Garmin today announced a small smartwatch aimed primarily at women. Dubbed the Garmin Lily, the company says that it’s the “smallest smartwatch” it’s ever made, outfitted with a 34mm watch case, 14mm band, and designed in a way that’s “rooted in fashion” according to Susan Lyman, who is Garmin’s vice president of global consumer marketing. Beyond the design, the Lily also comes with a feature set that’s geared toward women.
From a design standpoint, the Lily has some features we don’t often see on other smartwatches. For starters, it has a monochromatic touchscreen display, which is indeed a rarity in this world of full color smartwatch displays we’re used to. That display is also packed behind a patterned lens, which is another (very) rare sight in the world of smartwatches – Garmin says that there’s a different patterned lens for each of the six different Lily styles that are available.
Speaking of styles, Lily will ship in two models: Classic and Sport. The Classic style features an Italian leather band with a stainless steel bezel and comes in three colors with lens patterns “inspired by high-end fashion but made subtle for everyday wear.” The Sport, on the other hand, has a silicone band and aluminum bezel. Just like the Classic, the Sport comes in three colors as well, with “organic lens patterns that allude to nature, health and wellness.”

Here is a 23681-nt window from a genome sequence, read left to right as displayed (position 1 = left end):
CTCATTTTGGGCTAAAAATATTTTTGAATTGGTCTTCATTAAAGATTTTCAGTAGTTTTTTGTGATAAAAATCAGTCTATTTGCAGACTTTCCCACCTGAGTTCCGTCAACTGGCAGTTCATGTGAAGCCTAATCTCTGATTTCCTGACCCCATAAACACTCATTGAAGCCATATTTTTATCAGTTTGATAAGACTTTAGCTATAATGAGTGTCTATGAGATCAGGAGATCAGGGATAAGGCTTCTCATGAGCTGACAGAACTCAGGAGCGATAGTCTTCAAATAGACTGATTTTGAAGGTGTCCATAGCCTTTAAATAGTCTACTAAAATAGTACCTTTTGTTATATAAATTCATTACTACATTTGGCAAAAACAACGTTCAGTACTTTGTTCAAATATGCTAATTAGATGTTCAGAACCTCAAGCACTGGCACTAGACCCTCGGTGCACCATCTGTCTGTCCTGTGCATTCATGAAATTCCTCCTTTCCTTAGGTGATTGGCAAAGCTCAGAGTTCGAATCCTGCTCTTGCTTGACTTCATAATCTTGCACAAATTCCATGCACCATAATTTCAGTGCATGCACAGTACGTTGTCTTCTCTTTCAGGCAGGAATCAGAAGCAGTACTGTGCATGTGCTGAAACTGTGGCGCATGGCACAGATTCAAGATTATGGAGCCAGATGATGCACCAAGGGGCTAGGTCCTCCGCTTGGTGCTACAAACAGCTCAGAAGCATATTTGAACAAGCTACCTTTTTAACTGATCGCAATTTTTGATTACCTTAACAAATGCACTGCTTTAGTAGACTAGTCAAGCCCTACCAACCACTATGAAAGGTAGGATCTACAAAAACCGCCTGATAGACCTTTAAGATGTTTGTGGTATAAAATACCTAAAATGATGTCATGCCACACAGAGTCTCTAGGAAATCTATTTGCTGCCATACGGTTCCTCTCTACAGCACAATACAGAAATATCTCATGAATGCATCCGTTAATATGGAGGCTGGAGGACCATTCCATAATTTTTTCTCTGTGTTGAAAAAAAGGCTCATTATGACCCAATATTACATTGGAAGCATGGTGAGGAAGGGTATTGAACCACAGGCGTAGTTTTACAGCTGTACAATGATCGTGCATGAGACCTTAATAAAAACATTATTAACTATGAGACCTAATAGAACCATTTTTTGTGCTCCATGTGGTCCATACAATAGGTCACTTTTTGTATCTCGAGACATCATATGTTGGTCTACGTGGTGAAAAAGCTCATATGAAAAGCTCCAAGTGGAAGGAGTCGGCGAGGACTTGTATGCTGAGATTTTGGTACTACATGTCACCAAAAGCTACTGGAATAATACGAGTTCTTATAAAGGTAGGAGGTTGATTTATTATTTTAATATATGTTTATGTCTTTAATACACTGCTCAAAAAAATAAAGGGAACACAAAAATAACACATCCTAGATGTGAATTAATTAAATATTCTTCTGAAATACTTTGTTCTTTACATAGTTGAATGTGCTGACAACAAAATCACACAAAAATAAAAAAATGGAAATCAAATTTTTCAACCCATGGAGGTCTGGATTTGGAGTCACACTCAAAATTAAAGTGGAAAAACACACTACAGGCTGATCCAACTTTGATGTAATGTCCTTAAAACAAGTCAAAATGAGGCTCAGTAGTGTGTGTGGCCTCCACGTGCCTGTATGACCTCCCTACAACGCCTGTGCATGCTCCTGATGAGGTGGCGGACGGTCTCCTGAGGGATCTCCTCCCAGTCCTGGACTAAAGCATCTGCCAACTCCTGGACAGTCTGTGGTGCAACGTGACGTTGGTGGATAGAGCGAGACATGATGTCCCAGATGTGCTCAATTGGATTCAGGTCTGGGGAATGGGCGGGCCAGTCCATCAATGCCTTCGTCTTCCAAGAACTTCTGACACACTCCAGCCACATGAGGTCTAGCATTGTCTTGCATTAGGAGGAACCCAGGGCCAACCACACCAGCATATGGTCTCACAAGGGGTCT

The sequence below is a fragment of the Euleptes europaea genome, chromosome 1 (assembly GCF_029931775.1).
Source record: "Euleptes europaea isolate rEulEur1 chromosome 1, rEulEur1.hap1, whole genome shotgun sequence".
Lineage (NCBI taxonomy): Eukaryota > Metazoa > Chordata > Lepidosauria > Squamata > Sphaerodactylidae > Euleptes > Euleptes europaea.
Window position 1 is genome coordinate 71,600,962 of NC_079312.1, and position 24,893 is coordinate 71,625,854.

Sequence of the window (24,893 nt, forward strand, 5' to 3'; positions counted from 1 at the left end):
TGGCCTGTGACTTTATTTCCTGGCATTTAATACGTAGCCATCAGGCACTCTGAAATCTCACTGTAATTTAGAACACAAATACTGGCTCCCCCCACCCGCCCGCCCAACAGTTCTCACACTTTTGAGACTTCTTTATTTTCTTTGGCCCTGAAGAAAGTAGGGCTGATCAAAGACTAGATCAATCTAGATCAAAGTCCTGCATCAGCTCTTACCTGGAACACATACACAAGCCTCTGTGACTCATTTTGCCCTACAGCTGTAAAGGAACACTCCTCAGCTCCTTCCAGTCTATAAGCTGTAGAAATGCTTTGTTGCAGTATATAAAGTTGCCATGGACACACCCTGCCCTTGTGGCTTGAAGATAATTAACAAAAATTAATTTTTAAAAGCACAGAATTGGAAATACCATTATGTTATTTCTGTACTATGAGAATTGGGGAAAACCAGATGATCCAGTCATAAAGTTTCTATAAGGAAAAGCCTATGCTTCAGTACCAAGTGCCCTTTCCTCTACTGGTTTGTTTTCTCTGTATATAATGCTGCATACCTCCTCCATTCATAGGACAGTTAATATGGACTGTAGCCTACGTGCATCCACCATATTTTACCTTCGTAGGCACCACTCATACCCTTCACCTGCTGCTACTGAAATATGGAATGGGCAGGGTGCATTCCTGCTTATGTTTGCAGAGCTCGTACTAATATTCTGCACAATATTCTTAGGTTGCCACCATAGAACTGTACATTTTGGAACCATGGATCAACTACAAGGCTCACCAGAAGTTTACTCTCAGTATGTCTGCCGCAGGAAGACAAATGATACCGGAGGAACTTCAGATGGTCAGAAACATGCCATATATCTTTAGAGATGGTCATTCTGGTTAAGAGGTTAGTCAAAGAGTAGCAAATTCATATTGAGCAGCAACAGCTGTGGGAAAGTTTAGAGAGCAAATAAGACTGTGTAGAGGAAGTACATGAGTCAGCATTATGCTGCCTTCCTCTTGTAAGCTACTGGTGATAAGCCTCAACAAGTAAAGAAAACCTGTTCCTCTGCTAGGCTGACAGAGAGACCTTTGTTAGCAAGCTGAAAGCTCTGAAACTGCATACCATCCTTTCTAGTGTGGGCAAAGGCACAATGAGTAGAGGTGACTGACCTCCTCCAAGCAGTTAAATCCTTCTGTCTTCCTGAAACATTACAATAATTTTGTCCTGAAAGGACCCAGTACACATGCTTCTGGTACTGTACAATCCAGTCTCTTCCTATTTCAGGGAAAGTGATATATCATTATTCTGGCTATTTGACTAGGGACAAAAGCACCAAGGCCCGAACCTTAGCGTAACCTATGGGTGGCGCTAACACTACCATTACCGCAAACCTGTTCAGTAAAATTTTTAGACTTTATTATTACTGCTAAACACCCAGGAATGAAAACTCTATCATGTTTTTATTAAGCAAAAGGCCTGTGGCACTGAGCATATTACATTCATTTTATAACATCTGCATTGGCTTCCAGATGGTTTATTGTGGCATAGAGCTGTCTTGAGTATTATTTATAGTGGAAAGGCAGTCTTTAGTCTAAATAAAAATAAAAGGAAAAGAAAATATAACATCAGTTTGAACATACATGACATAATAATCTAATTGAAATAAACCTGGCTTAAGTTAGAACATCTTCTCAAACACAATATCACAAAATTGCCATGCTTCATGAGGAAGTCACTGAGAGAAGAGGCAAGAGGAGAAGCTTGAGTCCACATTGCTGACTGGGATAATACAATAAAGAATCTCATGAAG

As expected, the Lily comes outfitted with many of the health tracking features we’ve seen on other Garmin smartwatches throughout the years, including Pulse Ox, stress, hydration, respiration, heart rate, and sleep tracking. There’s also menstrual cycle tracking and pregnancy tracking, breathwork guides, a collection of sports apps, and of course, standard fitness tracking like step counting and calorie tracking.
Garmin says that the watch can last for up to five days on a full battery, and we might have Lily’s smaller size to thank for that. In fact, that monochromatic display could be a solution to what would have otherwise been poor battery life, as a color display is going to require more power when it’s on. Lily seems like an interesting smartwatch to say the least, because at first blush, you wouldn’t necessarily think that putting a patterned lens on a smartwatch display is a good idea.
Then again, if those patterns don’t impede usage in any noticeable way, then it could certainly work as a way of making Garmin’s smartwatch stand out in a sea of others. We’ll see how the Lily performs for Garmin soon enough, as the watch is available today from its website, priced at $199.99 for Sport models and $249.99 for Classic models.